• Developing a servant heart and financial responsibility are not one-time conversations.  Today we discuss the importance of giving and saving as well as spending wisely.  In the years to come those conversations will morph into more complex issues such as balancing checkbooks, whether or not to use credit cards, taxes, etc.  My parents and I still talk about money issues, for which I am very grateful.  The positive example they set for me in my youth is now being passed on to the next generation. 

I am so proud of my son and his developing servant heart.  He thought of this idea on his own, paid for the food with his own money, put together the bags himself, and only needed minimal guidance to bring it to fruition.  I eagerly look forward to his future and what God has in store for his heart.

Train a child in the way he should go, and when he is old he will not turn from it.
–Proverbs 22:6

2012 Resolutions

5 01 2012

Being the list-maker, goal-setter, and all-around do-er that I am, I LOVE coming up with New Years Resolutions.  I actually began thinking about my list in November.  My focus verse for the year is from James 3:17-18.  I want to be the kind of woman that embodies this type of wisdom, and yet I struggle greatly in so many of these areas.

 “But the wisdom that comes from heaven is first of all pure;
then peace-loving, considerate, submissive,
full of mercy and good fruit, impartial and sincere.
Peacemakers who sow in peace reap a harvest of righteousness.”

Spiritual/Relationship Goals

  • Have a dynamic marriage.
    • Stop what I’m doing and greet my husband with a hug as soon as he/I get home from work each day
    • Pray together every night
    • Monthly dates
  • Read through the Bible
  • Fast 1x/week
  • Give at least 16.5% of our pre-tax income to charitable organizations (hopefully more)
  • Volunteer somewhere at least 1x/month

 Exercise/Activity Goals

  • Participate in an average of 1 race/event each month (I actually have 13 on my radar for next year and am looking for more!)
  • Run/walk 2-3x/week (6-9 miles)
    • Get back to a sub-10-minute mile
    • Do a sub-30-minute 5K
  • Bike 1x/week (6-10 miles)
  • Swim 1x/week (.25-.5 miles) 
    • Learn to swim freestyle (Out of everything on my list–this one is the most daunting to me.)
  • P90X Ab Ripper 3x/week
  • 40 perfect pushups by my 40th birthday

Nutrition Goals

  • Eat 2 servings of fruit
  • Eat 1 serving of vegetables (not counting potatoes)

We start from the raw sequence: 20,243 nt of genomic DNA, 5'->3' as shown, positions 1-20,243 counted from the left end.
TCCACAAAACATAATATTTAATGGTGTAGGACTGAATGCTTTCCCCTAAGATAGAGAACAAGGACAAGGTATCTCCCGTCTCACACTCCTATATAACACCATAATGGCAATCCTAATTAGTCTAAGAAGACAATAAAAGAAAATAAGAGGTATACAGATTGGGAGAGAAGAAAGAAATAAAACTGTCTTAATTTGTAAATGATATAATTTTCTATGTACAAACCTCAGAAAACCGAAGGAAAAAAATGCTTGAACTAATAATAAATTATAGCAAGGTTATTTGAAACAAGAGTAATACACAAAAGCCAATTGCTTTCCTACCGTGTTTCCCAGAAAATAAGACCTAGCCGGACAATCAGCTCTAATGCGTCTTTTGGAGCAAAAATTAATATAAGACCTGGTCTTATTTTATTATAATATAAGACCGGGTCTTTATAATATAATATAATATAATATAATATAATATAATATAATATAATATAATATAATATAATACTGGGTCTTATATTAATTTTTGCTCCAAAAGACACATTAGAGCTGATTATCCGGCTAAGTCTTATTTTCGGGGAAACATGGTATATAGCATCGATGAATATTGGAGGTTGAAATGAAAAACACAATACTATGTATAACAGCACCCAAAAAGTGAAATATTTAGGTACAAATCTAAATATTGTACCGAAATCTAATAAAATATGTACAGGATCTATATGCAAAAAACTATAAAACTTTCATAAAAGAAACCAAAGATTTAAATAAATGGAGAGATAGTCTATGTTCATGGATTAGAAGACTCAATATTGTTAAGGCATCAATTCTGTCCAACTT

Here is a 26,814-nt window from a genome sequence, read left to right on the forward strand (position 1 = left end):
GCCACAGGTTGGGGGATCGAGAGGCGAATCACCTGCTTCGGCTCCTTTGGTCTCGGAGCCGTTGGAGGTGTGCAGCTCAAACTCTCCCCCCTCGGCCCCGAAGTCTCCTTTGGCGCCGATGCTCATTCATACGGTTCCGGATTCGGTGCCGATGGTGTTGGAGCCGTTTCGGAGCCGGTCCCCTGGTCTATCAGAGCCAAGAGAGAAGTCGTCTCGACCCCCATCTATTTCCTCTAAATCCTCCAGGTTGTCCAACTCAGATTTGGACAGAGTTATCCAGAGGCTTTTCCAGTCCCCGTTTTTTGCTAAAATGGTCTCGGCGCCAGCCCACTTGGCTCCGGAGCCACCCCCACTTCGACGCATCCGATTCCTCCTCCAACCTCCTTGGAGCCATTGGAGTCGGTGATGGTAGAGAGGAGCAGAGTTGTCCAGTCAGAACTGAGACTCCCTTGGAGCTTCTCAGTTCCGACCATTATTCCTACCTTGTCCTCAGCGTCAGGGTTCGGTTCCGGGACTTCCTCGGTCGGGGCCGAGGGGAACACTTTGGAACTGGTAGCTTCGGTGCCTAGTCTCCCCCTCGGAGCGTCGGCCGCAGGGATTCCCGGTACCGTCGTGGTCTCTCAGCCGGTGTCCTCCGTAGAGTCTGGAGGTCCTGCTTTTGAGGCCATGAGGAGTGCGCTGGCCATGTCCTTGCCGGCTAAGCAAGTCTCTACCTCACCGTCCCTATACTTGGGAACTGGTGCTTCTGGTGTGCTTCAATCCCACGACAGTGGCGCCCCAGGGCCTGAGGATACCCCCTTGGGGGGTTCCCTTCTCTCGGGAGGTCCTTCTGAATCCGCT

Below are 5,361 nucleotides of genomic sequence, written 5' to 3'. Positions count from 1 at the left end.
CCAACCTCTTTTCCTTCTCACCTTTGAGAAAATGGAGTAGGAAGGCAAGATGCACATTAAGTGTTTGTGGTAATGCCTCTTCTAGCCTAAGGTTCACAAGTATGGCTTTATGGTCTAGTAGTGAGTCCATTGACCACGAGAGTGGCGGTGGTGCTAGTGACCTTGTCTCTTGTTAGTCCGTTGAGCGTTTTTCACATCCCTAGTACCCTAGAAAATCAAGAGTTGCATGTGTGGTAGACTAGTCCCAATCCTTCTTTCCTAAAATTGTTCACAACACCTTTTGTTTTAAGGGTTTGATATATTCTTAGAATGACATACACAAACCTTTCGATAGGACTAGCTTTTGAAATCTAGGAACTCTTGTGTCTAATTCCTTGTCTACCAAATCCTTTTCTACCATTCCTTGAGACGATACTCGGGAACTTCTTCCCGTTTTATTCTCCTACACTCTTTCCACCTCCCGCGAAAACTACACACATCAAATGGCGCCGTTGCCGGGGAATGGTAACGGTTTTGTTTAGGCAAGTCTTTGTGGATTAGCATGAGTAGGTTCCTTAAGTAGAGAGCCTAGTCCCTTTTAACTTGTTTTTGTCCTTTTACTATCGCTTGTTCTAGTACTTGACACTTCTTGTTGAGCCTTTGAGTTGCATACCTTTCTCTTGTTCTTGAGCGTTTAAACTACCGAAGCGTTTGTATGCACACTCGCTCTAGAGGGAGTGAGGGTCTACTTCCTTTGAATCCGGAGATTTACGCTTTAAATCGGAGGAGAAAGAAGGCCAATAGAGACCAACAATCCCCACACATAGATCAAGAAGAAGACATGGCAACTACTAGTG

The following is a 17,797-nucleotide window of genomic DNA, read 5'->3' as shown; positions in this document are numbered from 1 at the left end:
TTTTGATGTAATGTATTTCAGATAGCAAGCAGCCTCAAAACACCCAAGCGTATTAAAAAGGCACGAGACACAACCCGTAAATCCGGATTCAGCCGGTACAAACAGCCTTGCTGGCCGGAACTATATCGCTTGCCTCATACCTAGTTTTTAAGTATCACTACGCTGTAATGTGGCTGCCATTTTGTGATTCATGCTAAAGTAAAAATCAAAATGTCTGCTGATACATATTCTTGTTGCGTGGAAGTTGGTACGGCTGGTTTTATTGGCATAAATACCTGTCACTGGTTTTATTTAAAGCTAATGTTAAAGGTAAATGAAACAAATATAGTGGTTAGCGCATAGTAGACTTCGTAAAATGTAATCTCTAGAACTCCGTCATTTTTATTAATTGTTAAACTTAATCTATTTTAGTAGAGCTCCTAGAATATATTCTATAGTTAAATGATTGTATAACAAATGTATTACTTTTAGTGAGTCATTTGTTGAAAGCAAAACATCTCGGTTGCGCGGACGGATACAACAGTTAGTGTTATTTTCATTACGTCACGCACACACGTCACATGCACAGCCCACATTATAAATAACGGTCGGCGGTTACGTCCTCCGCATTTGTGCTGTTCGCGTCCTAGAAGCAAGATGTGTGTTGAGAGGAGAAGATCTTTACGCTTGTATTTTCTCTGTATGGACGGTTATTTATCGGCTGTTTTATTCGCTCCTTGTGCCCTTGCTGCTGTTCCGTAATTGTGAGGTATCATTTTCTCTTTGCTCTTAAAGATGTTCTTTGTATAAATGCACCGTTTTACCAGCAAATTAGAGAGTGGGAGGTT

• Consume less sugar
  • Drink more water

What are your goals for 2012?

Re-Thinking Gift Giving

21 11 2011

A few weeks ago, I received the following text in an email from my dad, its title was “The Birth of a New Tradition.”  I don’t know who the original author is, but it is not me.  I do however, agree, with the sentiments and ideas expressed in it.

As we gear up for another Black Friday in just a few days, let’s consider how and where we spend our money.  My gift giving will look a little different this year.

The Birth of a New Tradition

“As the holidays approach, the giant Asian factories are kicking into high gear to provide us with monstrous piles of cheaply produced goods—merchandise that has been produced at the expense of local labor.  

This year will be different.

This year we should give the gift of genuine concern for others.  There is no longer an excuse that, at gift giving time, nothing can be found that is produced by local hands.

Yes there is!

It’s time to think outside the box.  Who says a gift needs to fit in a shirt box, wrapped in Chinese produced wrapping paper?

Everyone gets their hair cut.  How about gift certificates from your local hair salon or barber?

Gym membership?  It’s appropriate for all ages who are thinking about some health improvement.

Who wouldn’t appreciate getting their car detailed?  Small, locally owned detail shops and car washes would love to sell you a gift certificate or a book of gift certificates.

Are you one of those extravagant givers who think nothing of plunking down big money on a Chinese made flat-screen?  Perhaps that grateful gift receiver would like his driveway sealed, or lawn mowed for the summer, or driveway plowed all winter, or games at the local golf course.

There are a bazillion owner-run local restaurants—many offering gift certificates.  And, if your intended isn’t the fancy eatery sort, what about a half-dozen breakfasts at the local breakfast joint.   Remember, this isn’t about big national chains.  This is about supporting your local businesses.  Their financial lives are on the line to keep their doors open.

How many people couldn’t use an oil change for their car, truck, or motorcycle done at a local shop?

Thinking about a heartfelt gift for mom?  Maybe she would love the services of a local cleaning lady for a day or a spa treatment or her nails done at a local salon.

My computer could use a tune-up, and I know I can find some shop that is struggling to get his repair business up and running.

OK, you were looking for something more personal.  Local crafts people spin their own wool and knit them into scarves.  They make jewelry and pottery and beautiful wooden boxes.

Plan your holiday outings at local, owner-operated restaurants and leave your server a nice tip.  And, how about going out to see a play or ballet at your hometown theatre?

Musicians need love too, so find a venue showcasing local bands.

Do you have money to spend on a nice family vacation across the country or overseas?  Why don’t you leave a nice tip for your mail carrier, trash guy, or babysitter?

You see, Christmas is no longer about draining local pockets so that China can build another glittering city.  Christmas is now about caring about our neighbors, encouraging American small businesses to keep plugging away to follow their dreams.   And, when we care about our neighbors and family, we care about our communities, and the benefits come back to us in ways we couldn’t imagine.